In summarizing the data in pretreated patients with platinum-sensitive BRCA mutated ovarian cancer, he said high response rates to both rucaparib and olaparib were shown, with good disease control. The questions these studies raise are, “Should PARP inhibitors be used earlier, as maintenance, or reserved for later stage disease?” “Should they be used in platinum-sensitive or platinum-resistant ovarian cancer?” and “Will patients respond to retreatment with a different PARP inhibitor?”

Dr. Ledermann said there is emerging evidence of the benefit of combining antiangiogenic agents with olaparib, such as cediranib and olaparib compared to olaparib alone in platinum-sensitive patients; to date, activity appears to be greater in wild type compared with mutated BRCA.

RELATED: Surgery Before Chemotherapy Beneficial in Advanced Ovarian Cancer

New trials in design include PAOLA1, first-line therapy with bevacizumab plus olaparib maintenance, and three trials in platinum-sensitive relapse: NCI-CTEP, cediranib plus olaparib compared with chemotherapy; ENGOG Ov24 (ANANOVA), niraparib and bevacizumab with chemotherapy; and ICON 9, chemotherapy and cediranib with olaparib plus cediranib compared with cediranib maintenance.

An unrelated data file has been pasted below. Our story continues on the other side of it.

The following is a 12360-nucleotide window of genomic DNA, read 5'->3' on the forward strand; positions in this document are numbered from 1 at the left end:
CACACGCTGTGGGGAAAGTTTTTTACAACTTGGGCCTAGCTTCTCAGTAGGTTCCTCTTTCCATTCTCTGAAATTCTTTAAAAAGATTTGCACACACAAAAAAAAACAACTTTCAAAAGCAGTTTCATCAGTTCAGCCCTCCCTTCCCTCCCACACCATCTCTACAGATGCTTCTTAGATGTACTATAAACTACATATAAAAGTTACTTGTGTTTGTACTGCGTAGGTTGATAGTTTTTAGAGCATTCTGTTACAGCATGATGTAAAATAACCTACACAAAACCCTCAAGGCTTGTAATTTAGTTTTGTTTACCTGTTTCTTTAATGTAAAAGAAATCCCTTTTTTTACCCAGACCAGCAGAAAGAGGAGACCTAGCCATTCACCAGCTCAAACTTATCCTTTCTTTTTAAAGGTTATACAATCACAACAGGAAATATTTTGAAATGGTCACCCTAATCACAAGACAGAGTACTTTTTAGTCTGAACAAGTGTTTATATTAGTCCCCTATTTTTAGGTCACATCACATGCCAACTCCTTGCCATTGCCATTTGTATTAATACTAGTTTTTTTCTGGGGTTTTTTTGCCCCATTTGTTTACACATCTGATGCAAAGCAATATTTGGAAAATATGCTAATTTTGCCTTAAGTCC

“So, finally, the question is, ‘do we have an embarrass de richesses,' an embarrassment of riches? The answer is ‘no,'” Dr. Ledermann said. “We have two new classes of agents, both active, and patients need both these, but making choices really is quite hard, and quite a lot of research is going to be needed to look at the timing of these treatments. Pharma have given us these drugs; the development has been excellent, but we as clinicians now need to focus on the needs of our patients and integrating these, looking at the right combinations, looking at the right targets, and selecting the right patients, and that's a challenge for us all.”

References

  1. Shapira-Frommer R, Oza AM, Domchek SM, et al. A phase II open-label, multicenter study of single-agent rucaparib in the treatment of patients with relapsed ovarian cancer and a deleterious BRCA mutation. J Clin Oncol. 2015;33:(suppl; abstr 5513).
  2. Chiou VL, Kohn EC, Annunziata CM, et al. Phase I/Ib study of the PARP inhibitor (PARPi) olaparib (O) with carboplatin (C) in heavily pretreated high-grade serous ovarian cancer (HGSOC) at low genetic risk (NCT01445418). J Clin Oncol. 2015;33:(suppl; abstr 5514).